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WVU Law, medical partnership recognized by national organization

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LINDA HARRIS / The State Journal LINDA HARRIS / The State Journal

A partnership between the West Virginia University College of Law and its School of Medicine recently received formal recognition for the National Center for Medical-Legal Partnership.

The NCMLP is based at George Washington University, and its goal is to improve health care so it identifies, addresses and prevents legal needs of patients, clinics and populations that might harm health.

According to information from WVU, only 37 law schools and 30 medical schools throughout the country are members of the program.

“Recognition by the National Center for Medical-Legal Partnership puts WVU among the top schools in the country,” said WVU College of Law Dean Joyce McConnell. “In addition to providing a valuable service to the community, the program gives our law and medical students the opportunity to deal with real-world situations faced by families.”

The WVU Medical-Legal Partnership was established in 2010 as a collaborative effort between the clinical law program at the College of Law and the Department of Pediatrics at the School of Medicine.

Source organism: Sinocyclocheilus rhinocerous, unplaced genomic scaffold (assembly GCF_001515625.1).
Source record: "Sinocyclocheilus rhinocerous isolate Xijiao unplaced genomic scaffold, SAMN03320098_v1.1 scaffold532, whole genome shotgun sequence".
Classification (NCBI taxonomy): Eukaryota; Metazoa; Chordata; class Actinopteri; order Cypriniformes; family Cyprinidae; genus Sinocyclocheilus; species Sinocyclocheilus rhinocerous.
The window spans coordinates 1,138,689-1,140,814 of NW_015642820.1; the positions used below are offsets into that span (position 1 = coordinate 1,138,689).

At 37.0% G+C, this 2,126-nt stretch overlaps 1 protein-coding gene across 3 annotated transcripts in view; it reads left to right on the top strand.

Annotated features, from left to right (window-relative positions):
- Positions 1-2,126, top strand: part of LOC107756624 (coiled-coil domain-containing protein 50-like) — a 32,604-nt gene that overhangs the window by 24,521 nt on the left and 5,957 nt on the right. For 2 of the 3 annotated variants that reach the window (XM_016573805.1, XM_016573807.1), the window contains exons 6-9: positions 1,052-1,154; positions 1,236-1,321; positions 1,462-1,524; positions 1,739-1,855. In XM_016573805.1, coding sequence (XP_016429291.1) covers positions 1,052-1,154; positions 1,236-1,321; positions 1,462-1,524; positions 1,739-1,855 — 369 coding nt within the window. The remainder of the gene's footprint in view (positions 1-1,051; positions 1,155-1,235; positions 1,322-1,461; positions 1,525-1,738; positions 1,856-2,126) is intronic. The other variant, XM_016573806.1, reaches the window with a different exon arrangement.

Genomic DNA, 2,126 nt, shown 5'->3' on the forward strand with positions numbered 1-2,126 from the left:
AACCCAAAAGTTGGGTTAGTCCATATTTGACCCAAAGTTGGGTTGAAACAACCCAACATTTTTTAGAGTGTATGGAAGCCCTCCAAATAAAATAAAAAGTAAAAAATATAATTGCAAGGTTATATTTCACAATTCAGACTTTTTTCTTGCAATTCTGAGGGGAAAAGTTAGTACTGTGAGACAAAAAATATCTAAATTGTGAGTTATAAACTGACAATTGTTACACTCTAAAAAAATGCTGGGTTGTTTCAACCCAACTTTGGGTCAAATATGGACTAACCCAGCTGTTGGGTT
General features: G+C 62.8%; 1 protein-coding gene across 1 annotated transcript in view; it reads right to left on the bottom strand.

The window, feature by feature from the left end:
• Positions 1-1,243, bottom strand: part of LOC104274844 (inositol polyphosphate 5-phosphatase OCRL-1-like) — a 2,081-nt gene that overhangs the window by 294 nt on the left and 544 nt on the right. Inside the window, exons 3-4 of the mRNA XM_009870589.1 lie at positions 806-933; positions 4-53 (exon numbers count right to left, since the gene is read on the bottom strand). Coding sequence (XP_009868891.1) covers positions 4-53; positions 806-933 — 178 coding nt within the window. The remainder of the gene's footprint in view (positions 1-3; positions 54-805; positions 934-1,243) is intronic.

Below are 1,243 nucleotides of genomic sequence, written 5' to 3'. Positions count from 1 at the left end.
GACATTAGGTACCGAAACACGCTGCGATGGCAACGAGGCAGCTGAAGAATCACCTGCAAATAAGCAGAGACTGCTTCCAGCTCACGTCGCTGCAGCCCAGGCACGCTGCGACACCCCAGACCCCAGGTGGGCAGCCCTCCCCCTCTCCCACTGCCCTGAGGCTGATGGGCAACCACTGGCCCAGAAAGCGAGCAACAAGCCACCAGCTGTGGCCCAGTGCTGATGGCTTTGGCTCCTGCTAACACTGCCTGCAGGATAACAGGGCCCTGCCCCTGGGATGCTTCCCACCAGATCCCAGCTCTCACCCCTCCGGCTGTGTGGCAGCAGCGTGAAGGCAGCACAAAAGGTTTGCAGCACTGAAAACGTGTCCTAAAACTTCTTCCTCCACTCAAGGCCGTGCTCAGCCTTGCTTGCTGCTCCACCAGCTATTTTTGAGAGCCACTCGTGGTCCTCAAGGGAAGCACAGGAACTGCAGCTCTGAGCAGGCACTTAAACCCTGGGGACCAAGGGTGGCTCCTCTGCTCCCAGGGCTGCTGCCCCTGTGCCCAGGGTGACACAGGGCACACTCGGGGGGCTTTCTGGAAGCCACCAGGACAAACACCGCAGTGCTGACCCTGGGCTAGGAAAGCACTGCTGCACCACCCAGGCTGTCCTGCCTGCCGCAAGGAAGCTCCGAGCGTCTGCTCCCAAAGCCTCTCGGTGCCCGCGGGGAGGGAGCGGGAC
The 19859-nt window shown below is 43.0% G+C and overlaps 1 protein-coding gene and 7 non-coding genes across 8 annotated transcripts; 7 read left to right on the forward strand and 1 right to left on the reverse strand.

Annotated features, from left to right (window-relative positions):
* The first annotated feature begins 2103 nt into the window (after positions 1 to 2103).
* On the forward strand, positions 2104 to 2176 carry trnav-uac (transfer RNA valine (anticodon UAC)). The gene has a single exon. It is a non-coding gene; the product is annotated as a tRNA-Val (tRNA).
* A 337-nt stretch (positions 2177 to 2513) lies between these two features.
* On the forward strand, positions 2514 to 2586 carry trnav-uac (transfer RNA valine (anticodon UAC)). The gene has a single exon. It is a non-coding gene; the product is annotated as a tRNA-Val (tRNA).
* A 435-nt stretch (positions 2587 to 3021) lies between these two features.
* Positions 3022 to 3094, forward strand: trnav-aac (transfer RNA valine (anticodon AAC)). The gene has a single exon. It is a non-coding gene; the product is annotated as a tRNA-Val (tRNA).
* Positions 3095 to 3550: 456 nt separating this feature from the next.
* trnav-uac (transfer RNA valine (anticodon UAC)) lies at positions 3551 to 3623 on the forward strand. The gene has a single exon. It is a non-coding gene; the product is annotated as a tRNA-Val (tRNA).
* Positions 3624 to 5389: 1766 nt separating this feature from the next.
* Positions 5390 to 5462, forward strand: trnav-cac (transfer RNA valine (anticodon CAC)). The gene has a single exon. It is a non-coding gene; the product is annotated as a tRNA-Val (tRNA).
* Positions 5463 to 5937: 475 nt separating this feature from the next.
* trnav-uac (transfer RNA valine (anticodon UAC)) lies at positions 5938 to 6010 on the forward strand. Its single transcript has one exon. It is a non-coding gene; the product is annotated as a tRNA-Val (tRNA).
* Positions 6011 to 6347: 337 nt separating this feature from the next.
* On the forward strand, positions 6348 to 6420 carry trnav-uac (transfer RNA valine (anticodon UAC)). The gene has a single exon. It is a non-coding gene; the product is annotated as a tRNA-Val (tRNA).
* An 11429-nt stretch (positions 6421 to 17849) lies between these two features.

Through the partnership, health care providers are able during medical visits to identify potential legal issues that might involve education, child custody, guardianship, domestic relations, domestic violence or inadequate housing. Families with potential legal problems then are given the opportunity to consult the law school’s Child and Family Advocacy Clinic. The clinic is staffed by third-year law students who are supervised by law professors and provides free services to people in need. The law clinic responds to more than 40 legal inquiries a year from the School of Medicine, and the students are able to resolve most of the legal issues without litigation, according to WVU. In cases when legal action was necessary, the clinic successfully resolved every issue.

“We are so fortunate to share a campus with one of this country’s pre-eminent law schools,” said WVU School of Medicine Dean Arthur J. Ross. “In addition to the Medical-Legal Partnership, we also offer a program of study leading to the conferral of a joint M.D.-J.D. degree.

“We are grateful to Dean McConnell and her team because, I believe, the opportunities that our schools’ collaborative programs provide our students, our faculty and the people of West Virginia are both timely and exciting.”